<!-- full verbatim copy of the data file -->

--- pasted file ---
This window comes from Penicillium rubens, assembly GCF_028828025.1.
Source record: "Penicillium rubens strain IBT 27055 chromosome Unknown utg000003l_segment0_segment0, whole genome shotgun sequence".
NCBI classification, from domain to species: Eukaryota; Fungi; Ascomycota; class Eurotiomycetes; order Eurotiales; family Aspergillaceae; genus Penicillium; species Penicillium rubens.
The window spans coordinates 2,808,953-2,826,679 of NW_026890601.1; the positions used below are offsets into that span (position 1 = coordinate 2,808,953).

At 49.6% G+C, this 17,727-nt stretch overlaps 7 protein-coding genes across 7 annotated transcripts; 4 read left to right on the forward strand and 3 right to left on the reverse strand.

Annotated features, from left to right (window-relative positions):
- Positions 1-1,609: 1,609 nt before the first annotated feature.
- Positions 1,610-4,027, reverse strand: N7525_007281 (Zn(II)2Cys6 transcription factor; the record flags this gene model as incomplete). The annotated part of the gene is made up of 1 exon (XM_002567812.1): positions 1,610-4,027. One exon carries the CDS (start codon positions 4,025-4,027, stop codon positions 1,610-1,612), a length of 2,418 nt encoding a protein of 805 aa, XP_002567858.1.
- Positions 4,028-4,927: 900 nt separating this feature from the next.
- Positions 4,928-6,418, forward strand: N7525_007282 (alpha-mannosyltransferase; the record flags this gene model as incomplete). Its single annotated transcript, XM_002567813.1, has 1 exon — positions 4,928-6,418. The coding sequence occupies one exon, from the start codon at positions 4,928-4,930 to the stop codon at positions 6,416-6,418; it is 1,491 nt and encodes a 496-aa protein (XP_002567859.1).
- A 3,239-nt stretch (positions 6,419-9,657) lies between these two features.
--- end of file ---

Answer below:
This window comes from Penicillium rubens, assembly GCF_028828025.1.
Source record: "Penicillium rubens strain IBT 27055 chromosome Unknown utg000003l_segment0_segment0, whole genome shotgun sequence".
NCBI classification, from domain to species: Eukaryota; Fungi; Ascomycota; class Eurotiomycetes; order Eurotiales; family Aspergillaceae; genus Penicillium; species Penicillium rubens.
The window spans coordinates 2,808,953-2,826,679 of NW_026890601.1; the positions used below are offsets into that span (position 1 = coordinate 2,808,953).

At 49.6% G+C, this 17,727-nt stretch overlaps 7 protein-coding genes across 7 annotated transcripts; 4 read left to right on the forward strand and 3 right to left on the reverse strand.

Annotated features, from left to right (window-relative positions):
- Positions 1-1,609: 1,609 nt before the first annotated feature.
- Positions 1,610-4,027, reverse strand: N7525_007281 (Zn(II)2Cys6 transcription factor; the record flags this gene model as incomplete). The annotated part of the gene is made up of 1 exon (XM_002567812.1): positions 1,610-4,027. One exon carries the CDS (start codon positions 4,025-4,027, stop codon positions 1,610-1,612), a length of 2,418 nt encoding a protein of 805 aa, XP_002567858.1.
- Positions 4,028-4,927: 900 nt separating this feature from the next.
- Positions 4,928-6,418, forward strand: N7525_007282 (alpha-mannosyltransferase; the record flags this gene model as incomplete). Its single annotated transcript, XM_002567813.1, has 1 exon — positions 4,928-6,418. The coding sequence occupies one exon, from the start codon at positions 4,928-4,930 to the stop codon at positions 6,416-6,418; it is 1,491 nt and encodes a 496-aa protein (XP_002567859.1).
- A 3,239-nt stretch (positions 6,419-9,657) lies between these two features.